Now a Southland academy of sport is being talked of, softball has a $4 million project on the go, the Teretonga Park motor racing circuit is looking at a complete remodel, facilities for night trots are in the wind and the museum and art gallery have a $25 million project they are trying to "get across the line".

And, all will be looking to the trust.

Mr Dennis talks about getting "bangs for bucks" from a team approach that includes the ILT, the Southern Community Trust and the Invercargill City Council, which come together "at the drop of a hat" to discuss a project.

"You don't have to have a whole lot of bureaucracy involved.

"I think it's one of the things I enjoy about it most, coming out of 40 years of education which has so many overlapping layers of bureaucracy ...

"It's refreshing where you can actually make decisions and you've got the [wherewithal] to actually see things through.

"Obviously there's a few knockers but we have huge support down here and I just don't know how Invercargill would have survived, especially over the last 10 years, without having that (the ILT) as an important asset."

Such is his enthusiasm, it makes you wonder why Dunedin does not have one.

The mechanism to create a licensing trust certainly still exists.

Section 185 of the Sale of Liquor Act 1989 provides for the Governor-General, on the advice of the minister, to "constitute a licensing trust in respect of any area that is not included ... in the district of any other licensing trust".

And, while the minister retains the discretion over constituting a licensing trust, the minister "shall advise the constitution of a licensing trust for any area on the written request of at least 15% of the residents of the area, being persons qualified to vote in local authority elections".

Some of the last additions to the list were Waitakere, Wellington South, Portage and Flaxmere. But since 1975, Section 185 has been gathering dust.

Messrs Mulvey and Dennis say they have been asked many times about how a licensing trust might be established in a non-trust city.

They both believe it would be a difficult exercise given the number of privately held liquor licences.

Mr Mulvey: "All those people that have a tavern licence or a hotel licence would have to sell it, relinquish it, dispose of it in some way, or sell it to the newly created licensing trust.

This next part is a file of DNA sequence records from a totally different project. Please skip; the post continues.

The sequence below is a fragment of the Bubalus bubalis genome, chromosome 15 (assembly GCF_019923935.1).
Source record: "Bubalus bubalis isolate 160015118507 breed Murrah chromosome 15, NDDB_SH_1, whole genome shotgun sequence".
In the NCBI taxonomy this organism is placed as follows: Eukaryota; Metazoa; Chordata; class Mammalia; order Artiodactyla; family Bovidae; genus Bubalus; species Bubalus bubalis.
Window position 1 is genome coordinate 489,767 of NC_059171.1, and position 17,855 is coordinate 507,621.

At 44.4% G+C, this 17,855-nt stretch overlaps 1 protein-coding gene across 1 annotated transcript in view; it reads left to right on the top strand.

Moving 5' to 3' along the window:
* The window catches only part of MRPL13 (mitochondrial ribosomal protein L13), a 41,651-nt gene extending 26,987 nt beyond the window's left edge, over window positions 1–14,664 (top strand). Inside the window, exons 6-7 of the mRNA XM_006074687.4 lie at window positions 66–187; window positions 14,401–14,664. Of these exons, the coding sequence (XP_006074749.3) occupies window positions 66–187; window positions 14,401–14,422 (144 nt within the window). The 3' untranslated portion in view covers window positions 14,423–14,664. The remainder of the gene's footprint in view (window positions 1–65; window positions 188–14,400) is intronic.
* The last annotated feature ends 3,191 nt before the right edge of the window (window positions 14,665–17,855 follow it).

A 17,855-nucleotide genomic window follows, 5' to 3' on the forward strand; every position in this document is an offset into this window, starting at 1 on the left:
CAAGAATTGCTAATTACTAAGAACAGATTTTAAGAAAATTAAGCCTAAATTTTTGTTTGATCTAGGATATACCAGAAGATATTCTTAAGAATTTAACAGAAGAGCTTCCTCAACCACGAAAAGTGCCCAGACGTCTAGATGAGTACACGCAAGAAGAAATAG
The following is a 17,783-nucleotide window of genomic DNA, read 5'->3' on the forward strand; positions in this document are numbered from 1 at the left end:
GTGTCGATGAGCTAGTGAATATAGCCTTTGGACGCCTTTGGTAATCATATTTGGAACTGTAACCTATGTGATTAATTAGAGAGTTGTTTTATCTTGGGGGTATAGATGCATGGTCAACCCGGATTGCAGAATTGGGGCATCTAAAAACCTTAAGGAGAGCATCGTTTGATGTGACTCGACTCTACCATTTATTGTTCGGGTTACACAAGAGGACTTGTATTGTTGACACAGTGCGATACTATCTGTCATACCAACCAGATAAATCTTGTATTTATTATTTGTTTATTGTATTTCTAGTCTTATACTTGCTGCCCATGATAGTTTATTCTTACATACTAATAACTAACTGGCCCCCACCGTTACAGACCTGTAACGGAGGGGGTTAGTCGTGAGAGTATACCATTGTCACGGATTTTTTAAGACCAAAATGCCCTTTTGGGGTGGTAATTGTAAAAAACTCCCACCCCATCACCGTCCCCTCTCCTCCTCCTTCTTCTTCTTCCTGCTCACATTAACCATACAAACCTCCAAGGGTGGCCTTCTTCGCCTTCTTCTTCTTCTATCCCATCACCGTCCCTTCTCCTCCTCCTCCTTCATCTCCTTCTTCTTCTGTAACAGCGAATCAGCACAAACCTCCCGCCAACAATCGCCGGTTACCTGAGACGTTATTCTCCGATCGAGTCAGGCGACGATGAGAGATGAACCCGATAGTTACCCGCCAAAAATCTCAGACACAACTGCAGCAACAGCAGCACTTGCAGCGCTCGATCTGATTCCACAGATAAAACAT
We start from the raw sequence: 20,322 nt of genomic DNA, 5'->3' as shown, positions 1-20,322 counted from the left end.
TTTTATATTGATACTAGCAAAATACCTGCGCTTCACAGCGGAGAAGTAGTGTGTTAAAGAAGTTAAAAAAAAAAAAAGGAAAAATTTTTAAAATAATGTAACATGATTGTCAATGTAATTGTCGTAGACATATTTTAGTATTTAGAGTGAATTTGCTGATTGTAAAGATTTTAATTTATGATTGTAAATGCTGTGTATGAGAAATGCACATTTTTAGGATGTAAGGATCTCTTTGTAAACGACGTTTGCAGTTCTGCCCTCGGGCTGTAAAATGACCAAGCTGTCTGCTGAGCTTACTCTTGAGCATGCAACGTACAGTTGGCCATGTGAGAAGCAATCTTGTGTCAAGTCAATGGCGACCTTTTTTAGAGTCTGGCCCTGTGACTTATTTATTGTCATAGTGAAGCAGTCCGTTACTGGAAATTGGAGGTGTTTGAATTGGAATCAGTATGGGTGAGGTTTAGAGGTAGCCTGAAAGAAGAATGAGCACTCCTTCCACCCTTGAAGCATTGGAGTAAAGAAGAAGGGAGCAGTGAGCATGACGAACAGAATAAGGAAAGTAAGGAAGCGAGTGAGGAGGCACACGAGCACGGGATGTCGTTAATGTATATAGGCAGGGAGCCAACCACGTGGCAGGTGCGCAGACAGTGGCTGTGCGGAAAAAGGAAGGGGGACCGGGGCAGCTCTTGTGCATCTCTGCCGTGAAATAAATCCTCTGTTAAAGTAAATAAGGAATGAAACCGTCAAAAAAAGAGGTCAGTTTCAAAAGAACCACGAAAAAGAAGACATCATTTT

"That in itself would create major problems.

"And who would be willing to take that on? I don't know.

"It is legally possible but practically, I would say it would be extremely difficult."

Mr Dennis: "I think it's something that could be lobbied but you could imagine in a place like Dunedin it would get enormous opposition because you've got the supermarkets (selling alcohol)".

The supermarkets have been active, at times, in trying to erase the monopoly of licensing trusts.

They have succeeded in places; they failed with Gore's Mataura Licensing Trust in 2001; but the threat is ever present.

The ILT's greatest weapon to fend off challengers to its monopoly seems to be public relations and every ILT staff or board member is armed with compelling arguments about the ILT's value to the community.

Mr Mulvey: "It was soccer's turn this past year. We put well over $1 million into the new soccer facilities; cricket $1.5 million, hockey. But it goes miles beyond sport ..."

Yes, unlike any other city or town in the world, every classroom in every school in Invercargill has an interactive whiteboard - courtesy of the trust and its drinkers and gamblers.

Every primary school child gets free transport to, free entry to and free tuition in the ILT-funded swimming pool.

And, the Southland Rugby Union gets $750,000 each year from the ILT.

While about half of it (the gambling money) can only be spent on the amateur game, the rest can be spent on professional players like those who will line up against Otago this afternoon.

Mr Mulvey says the money must still be used in a way that is "beneficial to the wider community".

And who can argue that holding the Ranfurly Shield is not of benefit to all Southlanders.

Mr Mulvey describes it as 'the classic case".

"It's the feel-good factor. It's the promotion of the region. It's people's enjoyment, quite frankly. It's the families that get along to the game and support the Stags rugby team ..."

So, just a reminder to those brave Otago fans who venture into Southland today and then head off for a beer afterwards - the more they drink, the more they add to Southland's sporting goldmine.


osa[[{Trust is the key

The Invercargill Licensing Trust has the advantage over most of the country's other 28 trusts in that it holds a monopoly over the main forms of liquor trading - pubs and off-licences.

Over the years, South Otago, Oamaru and Ashburton residents have opened up their trusts to competition - allowing supermarkets, for instance, to stock liquor.

The Oamaru trust, which extends to Waitati in the south and to Pukeuri in the north, has gradually sold off assets in smaller towns such as Waikouaiti and Palmerston.

It returns about $100,000 to the community annually - mostly from gaming profits.

Oamaru trust member Ali Brosnan says there has been some talk in Oamaru about how the town might regain the monopoly enjoyed by the Invercargill trust.